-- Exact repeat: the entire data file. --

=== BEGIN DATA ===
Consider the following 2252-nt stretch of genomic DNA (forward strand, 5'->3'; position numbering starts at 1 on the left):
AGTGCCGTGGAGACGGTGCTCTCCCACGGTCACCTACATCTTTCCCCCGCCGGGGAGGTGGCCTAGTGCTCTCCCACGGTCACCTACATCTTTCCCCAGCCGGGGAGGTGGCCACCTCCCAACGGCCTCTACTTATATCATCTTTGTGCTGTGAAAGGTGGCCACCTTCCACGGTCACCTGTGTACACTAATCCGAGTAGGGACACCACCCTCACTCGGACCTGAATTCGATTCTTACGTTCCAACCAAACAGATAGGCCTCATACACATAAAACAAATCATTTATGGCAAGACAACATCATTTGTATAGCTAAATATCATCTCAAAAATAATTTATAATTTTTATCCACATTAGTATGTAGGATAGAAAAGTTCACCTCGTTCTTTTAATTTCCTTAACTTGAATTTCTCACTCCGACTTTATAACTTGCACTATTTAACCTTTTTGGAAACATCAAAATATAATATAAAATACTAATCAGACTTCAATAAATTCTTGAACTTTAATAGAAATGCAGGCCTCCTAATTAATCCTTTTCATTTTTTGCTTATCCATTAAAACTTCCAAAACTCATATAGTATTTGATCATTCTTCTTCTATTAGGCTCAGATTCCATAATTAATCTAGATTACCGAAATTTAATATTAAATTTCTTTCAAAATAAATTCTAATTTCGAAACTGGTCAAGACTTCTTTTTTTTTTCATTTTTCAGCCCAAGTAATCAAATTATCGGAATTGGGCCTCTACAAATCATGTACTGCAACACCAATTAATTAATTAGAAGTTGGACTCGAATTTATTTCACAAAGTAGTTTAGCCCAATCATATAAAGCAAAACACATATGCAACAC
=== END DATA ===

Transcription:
Consider the following 2252-nt stretch of genomic DNA (forward strand, 5'->3'; position numbering starts at 1 on the left):
AGTGCCGTGGAGACGGTGCTCTCCCACGGTCACCTACATCTTTCCCCCGCCGGGGAGGTGGCCTAGTGCTCTCCCACGGTCACCTACATCTTTCCCCAGCCGGGGAGGTGGCCACCTCCCAACGGCCTCTACTTATATCATCTTTGTGCTGTGAAAGGTGGCCACCTTCCACGGTCACCTGTGTACACTAATCCGAGTAGGGACACCACCCTCACTCGGACCTGAATTCGATTCTTACGTTCCAACCAAACAGATAGGCCTCATACACATAAAACAAATCATTTATGGCAAGACAACATCATTTGTATAGCTAAATATCATCTCAAAAATAATTTATAATTTTTATCCACATTAGTATGTAGGATAGAAAAGTTCACCTCGTTCTTTTAATTTCCTTAACTTGAATTTCTCACTCCGACTTTATAACTTGCACTATTTAACCTTTTTGGAAACATCAAAATATAATATAAAATACTAATCAGACTTCAATAAATTCTTGAACTTTAATAGAAATGCAGGCCTCCTAATTAATCCTTTTCATTTTTTGCTTATCCATTAAAACTTCCAAAACTCATATAGTATTTGATCATTCTTCTTCTATTAGGCTCAGATTCCATAATTAATCTAGATTACCGAAATTTAATATTAAATTTCTTTCAAAATAAATTCTAATTTCGAAACTGGTCAAGACTTCTTTTTTTTTTCATTTTTCAGCCCAAGTAATCAAATTATCGGAATTGGGCCTCTACAAATCATGTACTGCAACACCAATTAATTAATTAGAAGTTGGACTCGAATTTATTTCACAAAGTAGTTTAGCCCAATCATATAAAGCAAAACACATATGCAACAC